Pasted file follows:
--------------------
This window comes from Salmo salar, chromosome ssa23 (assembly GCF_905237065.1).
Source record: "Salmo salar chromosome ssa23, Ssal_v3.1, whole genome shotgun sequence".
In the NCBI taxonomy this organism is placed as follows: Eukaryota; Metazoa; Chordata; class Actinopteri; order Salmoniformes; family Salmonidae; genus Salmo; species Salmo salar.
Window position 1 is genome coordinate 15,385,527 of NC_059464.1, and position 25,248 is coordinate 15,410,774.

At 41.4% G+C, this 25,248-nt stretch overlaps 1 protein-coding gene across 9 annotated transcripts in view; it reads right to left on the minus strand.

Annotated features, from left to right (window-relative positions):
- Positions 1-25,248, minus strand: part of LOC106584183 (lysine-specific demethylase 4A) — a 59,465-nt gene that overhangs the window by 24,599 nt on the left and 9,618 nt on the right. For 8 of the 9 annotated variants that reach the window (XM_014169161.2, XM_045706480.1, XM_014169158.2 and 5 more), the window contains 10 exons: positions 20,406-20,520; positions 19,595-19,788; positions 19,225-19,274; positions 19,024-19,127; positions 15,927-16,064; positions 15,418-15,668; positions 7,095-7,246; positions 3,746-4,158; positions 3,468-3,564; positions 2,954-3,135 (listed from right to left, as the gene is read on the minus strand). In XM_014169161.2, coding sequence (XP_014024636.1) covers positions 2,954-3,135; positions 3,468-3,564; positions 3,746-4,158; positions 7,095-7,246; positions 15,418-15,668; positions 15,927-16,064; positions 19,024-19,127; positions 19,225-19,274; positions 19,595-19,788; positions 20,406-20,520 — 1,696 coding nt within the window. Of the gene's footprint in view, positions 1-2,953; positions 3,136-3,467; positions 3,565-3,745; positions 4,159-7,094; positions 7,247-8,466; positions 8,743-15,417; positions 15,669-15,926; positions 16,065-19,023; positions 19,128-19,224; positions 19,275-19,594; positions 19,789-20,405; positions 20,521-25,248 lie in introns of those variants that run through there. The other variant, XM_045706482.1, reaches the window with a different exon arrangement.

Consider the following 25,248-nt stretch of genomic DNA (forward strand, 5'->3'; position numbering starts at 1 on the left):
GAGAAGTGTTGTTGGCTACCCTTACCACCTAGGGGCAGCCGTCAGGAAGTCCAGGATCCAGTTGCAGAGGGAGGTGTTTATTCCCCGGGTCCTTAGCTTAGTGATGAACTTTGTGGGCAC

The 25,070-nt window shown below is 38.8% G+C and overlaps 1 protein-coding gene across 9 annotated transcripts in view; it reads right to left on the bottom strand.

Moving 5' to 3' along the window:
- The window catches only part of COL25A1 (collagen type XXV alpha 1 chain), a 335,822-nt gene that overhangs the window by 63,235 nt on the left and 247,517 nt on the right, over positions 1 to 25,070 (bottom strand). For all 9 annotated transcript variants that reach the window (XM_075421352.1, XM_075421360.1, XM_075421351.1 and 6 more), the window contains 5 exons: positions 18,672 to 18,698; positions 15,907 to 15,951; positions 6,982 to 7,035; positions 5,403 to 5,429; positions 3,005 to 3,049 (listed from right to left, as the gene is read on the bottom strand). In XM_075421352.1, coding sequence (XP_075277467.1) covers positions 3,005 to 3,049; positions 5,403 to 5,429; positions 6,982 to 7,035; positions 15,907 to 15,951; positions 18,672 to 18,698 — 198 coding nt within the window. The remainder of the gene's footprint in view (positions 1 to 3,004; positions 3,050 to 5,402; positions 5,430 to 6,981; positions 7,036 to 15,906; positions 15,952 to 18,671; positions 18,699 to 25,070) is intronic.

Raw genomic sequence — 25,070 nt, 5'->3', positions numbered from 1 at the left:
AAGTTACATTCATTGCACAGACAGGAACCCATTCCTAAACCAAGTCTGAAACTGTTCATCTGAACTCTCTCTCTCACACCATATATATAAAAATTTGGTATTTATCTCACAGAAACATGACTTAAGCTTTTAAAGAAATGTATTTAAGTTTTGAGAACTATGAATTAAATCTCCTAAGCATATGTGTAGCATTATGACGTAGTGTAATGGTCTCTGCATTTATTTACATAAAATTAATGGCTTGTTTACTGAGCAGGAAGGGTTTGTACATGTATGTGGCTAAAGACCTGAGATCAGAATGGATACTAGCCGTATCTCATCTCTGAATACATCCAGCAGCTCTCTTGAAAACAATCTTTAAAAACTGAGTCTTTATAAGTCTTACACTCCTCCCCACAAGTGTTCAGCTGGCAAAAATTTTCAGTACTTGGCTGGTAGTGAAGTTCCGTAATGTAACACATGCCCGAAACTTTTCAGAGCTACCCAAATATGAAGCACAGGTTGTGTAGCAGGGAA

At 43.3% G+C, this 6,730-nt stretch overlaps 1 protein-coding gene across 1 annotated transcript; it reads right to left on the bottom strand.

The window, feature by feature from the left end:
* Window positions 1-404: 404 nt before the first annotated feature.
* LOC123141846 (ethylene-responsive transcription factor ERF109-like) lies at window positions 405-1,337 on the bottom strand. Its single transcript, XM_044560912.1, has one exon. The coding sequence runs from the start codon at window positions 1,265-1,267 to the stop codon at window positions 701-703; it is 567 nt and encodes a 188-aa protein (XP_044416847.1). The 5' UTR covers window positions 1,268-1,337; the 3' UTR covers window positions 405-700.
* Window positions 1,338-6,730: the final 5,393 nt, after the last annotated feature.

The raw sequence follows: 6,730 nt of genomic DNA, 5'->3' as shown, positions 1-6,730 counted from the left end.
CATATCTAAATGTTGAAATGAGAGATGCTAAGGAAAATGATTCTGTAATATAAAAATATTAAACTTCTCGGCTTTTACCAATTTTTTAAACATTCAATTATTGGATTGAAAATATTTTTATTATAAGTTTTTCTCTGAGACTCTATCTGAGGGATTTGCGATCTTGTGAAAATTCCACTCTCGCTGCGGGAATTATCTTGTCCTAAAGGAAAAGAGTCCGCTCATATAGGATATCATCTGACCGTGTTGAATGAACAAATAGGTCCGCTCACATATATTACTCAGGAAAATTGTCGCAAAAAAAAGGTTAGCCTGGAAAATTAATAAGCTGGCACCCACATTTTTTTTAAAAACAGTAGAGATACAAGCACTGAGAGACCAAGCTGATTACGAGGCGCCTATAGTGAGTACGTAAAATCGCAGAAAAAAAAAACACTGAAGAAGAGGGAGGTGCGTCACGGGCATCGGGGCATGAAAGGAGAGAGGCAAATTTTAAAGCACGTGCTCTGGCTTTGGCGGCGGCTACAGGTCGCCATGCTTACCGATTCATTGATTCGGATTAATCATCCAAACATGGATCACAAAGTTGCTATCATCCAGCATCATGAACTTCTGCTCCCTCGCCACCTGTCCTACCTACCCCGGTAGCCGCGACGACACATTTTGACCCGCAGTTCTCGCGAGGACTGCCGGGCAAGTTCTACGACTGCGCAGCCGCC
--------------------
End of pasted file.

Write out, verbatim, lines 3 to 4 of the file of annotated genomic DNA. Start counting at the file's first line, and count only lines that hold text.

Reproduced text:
In the NCBI taxonomy this organism is placed as follows: Eukaryota; Metazoa; Chordata; class Actinopteri; order Salmoniformes; family Salmonidae; genus Salmo; species Salmo salar.
Window position 1 is genome coordinate 15,385,527 of NC_059464.1, and position 25,248 is coordinate 15,410,774.